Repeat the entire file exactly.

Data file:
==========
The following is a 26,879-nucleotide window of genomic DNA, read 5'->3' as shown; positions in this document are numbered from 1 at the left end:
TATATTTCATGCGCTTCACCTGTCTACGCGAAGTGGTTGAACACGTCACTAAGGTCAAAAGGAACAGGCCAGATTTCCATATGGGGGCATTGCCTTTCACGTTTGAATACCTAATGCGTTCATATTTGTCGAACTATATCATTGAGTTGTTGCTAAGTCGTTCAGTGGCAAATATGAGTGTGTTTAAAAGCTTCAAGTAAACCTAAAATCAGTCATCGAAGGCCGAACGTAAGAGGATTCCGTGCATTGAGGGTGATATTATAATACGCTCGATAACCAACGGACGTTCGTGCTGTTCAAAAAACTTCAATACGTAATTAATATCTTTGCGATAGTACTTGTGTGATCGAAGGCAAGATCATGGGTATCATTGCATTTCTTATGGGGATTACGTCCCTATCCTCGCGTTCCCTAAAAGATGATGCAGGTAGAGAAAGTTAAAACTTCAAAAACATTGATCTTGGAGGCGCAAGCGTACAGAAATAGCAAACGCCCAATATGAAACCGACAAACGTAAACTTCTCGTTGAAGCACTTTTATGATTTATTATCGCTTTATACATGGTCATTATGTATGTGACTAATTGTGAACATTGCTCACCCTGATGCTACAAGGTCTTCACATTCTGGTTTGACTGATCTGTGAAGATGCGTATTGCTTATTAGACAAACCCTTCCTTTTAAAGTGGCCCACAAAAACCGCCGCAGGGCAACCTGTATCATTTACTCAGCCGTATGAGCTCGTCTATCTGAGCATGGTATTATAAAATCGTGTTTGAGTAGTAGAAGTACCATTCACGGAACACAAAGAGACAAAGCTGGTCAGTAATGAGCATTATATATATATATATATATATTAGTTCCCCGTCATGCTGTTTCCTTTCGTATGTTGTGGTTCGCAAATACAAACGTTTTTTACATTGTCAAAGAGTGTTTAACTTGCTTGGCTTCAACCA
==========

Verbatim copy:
The following is a 26,879-nucleotide window of genomic DNA, read 5'->3' as shown; positions in this document are numbered from 1 at the left end:
TATATTTCATGCGCTTCACCTGTCTACGCGAAGTGGTTGAACACGTCACTAAGGTCAAAAGGAACAGGCCAGATTTCCATATGGGGGCATTGCCTTTCACGTTTGAATACCTAATGCGTTCATATTTGTCGAACTATATCATTGAGTTGTTGCTAAGTCGTTCAGTGGCAAATATGAGTGTGTTTAAAAGCTTCAAGTAAACCTAAAATCAGTCATCGAAGGCCGAACGTAAGAGGATTCCGTGCATTGAGGGTGATATTATAATACGCTCGATAACCAACGGACGTTCGTGCTGTTCAAAAAACTTCAATACGTAATTAATATCTTTGCGATAGTACTTGTGTGATCGAAGGCAAGATCATGGGTATCATTGCATTTCTTATGGGGATTACGTCCCTATCCTCGCGTTCCCTAAAAGATGATGCAGGTAGAGAAAGTTAAAACTTCAAAAACATTGATCTTGGAGGCGCAAGCGTACAGAAATAGCAAACGCCCAATATGAAACCGACAAACGTAAACTTCTCGTTGAAGCACTTTTATGATTTATTATCGCTTTATACATGGTCATTATGTATGTGACTAATTGTGAACATTGCTCACCCTGATGCTACAAGGTCTTCACATTCTGGTTTGACTGATCTGTGAAGATGCGTATTGCTTATTAGACAAACCCTTCCTTTTAAAGTGGCCCACAAAAACCGCCGCAGGGCAACCTGTATCATTTACTCAGCCGTATGAGCTCGTCTATCTGAGCATGGTATTATAAAATCGTGTTTGAGTAGTAGAAGTACCATTCACGGAACACAAAGAGACAAAGCTGGTCAGTAATGAGCATTATATATATATATATATATATTAGTTCCCCGTCATGCTGTTTCCTTTCGTATGTTGTGGTTCGCAAATACAAACGTTTTTTACATTGTCAAAGAGTGTTTAACTTGCTTGGCTTCAACCA